Port of Saints
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Port of Saints

3.7 of 5 stars 3.70  ·  rating details  ·  192 ratings  ·  11 reviews
Somewhere a long time ago the summer ended....
Paperback, 174 pages
Published April 1st 1980 by Blue Wind Press (first published 1973)
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This book was a real surprise. You know, this is actually a very interesting book, for the most part.
While there are a few parts where Burroughs completely loses me, the imagery in Port of Saints is beautiful and, of course, shockingly graphic at the same time, but there is also enough of a story here which you can sink your teeth into. As a previous reviewer of Port of Saints has already pointed out, this is THE book to read, not the overblown and somewhat disappointing Wild Boys. This is SO M...more
Like my reveiw of Bladerunner : A Movie my rating of this novel is due to certain subject matter. Everything else about this book was great but it was to much graphic gay sex for me, time traveling graphic gay underage boy sex. Burroughs was brilliant, but some of his books just don't work for me because its just to much.

Now it jumps around between many characters from previous works and future works of his while a group of wild boys tries to change the future by going back in time. It was a fas...more
Port of Saints is one of Burroughs' shorter, slightly less experimental stories - it's easier on the brain than his other work, but it's still not exactly light reading. Interestingly enough, Port of Saints is pivotal in that it's the meeting point between many of his earlier characters and a whole host of new characters who were to reappear in later books.

Like many other Burroughs novels, the narrative is episodic, presented in the form of multiple plot-lines which coexist and shuffle together,...more
Another day, another series of reviews of William S. Burroughs bks. Bet you didn't know that there're so many! (Ok, you old timers know, but you young'uns didn't) I'm sure I read this just b/c I'd been reading about it for so long that by the time I finally scored a copy I was probably eager for another Burroughs fix. HOWEVER, I think this fell into the category of "read-so-many-Burroughs-bks-that-they're-like reruns-to-me-now" so this one gets a 3 even though, as usual, it's probably brimming o...more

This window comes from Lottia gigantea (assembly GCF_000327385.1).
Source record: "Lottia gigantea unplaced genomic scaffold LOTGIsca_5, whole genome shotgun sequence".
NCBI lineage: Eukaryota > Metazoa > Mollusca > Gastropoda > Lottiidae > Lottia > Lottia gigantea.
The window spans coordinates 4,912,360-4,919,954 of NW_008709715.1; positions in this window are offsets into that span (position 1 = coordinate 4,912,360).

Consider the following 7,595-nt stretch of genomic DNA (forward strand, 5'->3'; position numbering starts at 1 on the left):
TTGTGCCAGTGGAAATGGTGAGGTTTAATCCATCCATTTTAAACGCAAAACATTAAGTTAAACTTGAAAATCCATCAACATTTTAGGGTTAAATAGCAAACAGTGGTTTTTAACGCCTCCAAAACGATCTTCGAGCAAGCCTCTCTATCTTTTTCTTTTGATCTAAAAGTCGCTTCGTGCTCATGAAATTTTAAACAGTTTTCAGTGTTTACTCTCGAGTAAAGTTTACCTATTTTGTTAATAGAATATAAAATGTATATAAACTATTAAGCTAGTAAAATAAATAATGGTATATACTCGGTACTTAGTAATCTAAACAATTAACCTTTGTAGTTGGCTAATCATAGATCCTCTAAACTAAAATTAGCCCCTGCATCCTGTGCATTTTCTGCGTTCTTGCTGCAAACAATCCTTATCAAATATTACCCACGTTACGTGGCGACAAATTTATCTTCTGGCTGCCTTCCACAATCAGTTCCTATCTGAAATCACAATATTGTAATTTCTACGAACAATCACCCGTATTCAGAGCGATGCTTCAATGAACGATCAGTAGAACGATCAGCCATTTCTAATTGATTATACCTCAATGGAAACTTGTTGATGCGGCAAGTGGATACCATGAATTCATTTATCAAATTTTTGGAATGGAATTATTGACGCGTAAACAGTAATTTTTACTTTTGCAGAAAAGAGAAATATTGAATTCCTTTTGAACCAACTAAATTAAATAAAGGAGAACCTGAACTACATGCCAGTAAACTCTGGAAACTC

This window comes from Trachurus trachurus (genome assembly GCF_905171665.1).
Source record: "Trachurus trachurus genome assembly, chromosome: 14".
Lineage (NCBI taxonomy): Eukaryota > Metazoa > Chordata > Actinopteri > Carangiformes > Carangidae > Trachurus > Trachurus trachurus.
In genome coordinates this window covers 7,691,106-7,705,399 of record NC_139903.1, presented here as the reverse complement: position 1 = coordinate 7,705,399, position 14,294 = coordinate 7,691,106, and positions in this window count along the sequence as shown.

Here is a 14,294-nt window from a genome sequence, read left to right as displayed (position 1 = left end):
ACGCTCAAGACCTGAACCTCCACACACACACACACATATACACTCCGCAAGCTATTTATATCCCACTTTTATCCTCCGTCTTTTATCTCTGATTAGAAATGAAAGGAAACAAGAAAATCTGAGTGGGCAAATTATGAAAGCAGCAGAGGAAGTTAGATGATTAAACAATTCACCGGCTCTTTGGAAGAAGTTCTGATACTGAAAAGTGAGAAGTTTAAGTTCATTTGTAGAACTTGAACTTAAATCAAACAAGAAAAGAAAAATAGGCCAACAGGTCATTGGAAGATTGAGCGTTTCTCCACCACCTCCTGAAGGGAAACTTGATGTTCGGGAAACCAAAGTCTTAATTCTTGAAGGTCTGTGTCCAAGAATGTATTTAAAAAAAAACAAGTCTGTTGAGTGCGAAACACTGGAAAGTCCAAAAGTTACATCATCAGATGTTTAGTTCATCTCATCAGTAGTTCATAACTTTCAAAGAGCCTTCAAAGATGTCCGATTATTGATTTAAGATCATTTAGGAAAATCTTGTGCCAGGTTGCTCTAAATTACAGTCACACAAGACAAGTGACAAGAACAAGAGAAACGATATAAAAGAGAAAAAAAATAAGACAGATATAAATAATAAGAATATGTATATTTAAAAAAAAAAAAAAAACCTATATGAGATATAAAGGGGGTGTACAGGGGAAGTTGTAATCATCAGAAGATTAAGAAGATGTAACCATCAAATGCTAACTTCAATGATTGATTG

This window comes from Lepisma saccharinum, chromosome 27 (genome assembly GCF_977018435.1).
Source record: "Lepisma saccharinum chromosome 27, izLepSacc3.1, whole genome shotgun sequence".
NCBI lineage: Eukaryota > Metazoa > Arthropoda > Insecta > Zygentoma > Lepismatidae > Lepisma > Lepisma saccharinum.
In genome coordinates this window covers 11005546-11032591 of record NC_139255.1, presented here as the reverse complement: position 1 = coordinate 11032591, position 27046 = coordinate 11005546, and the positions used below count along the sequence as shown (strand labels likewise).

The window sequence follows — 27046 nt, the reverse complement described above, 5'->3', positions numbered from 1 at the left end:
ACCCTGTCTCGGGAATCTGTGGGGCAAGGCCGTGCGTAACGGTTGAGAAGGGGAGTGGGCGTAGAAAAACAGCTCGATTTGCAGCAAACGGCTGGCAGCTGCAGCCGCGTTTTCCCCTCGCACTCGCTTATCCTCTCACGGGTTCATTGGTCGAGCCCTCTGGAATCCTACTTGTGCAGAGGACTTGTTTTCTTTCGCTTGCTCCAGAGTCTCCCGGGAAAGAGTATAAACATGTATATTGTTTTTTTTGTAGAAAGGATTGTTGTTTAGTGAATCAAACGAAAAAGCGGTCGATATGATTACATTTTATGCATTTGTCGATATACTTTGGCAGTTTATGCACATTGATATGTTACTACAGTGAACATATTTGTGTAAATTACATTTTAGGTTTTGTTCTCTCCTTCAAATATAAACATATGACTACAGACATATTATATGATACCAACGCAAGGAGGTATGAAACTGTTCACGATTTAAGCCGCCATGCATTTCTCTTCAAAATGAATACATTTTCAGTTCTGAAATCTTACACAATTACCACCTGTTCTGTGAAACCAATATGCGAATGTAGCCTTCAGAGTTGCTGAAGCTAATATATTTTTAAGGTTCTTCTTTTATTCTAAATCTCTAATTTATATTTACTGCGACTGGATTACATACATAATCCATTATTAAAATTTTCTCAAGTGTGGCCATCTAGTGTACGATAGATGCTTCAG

James Newman
It took four or five experimental cut-up books before Burroughs wrote one that is worth reading. A shame that it is the lesser known of the Paris/London experimental period. Port of Saints is an example of a work of fiction, using a strange technique (paper/scissors/repeated phrases) but somehow it works. Just.
why the hell was this book so difficult to get a hold of? why do people put wild boys on a pedestal and consider this supplemental? honestly, it should be the other way around. the story moves along very quickly, and there's a whole lotta action in these pages. this is a very very fun read.
Mike Mcelhaney
May 21, 2008 Mike Mcelhaney is currently reading it
One of the least known of WS Burroughs later books. Same themes, but as with any of his books, the voice that reads it inside your head is pure magic.
had high hopes for this due to reviews and i love burroughs but there was nothing here to get into.
like a mix of nova trilogy and wild boys, so pretty good, but starting to repeat himself here
Boring homoerotic drugbabble from an author capable of much more (or so I'm assured).
George Schmoe
A used to be rare novel, mine is oop hardback version.
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William Seward Burroughs II, (also known by his pen name William Lee; February 5, 1914 – August 2, 1997) was an American novelist, short story writer, essayist, painter, and spoken word performer. A primary figure of the Beat Generation and a major postmodernist author, he is considered to be "one of the most politically trenchant, culturally influential, and innovative artists of the 20th century...more
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“According to the legend an evil old doctor, who called himself God and us dogs, created the first boy in his adolescent image. The boy peopled the garden with male phantoms that rose from his ejaculations. This angered God, who was getting on in years. He decided it endangered his position as CREATOR. So he crept upon the boy and anaesthetized him and made Eve from his rib. Henceforth all creation of beings would process through female channels. But some of Adam's phantoms refused to let God near them under any pretext.” 1 likes
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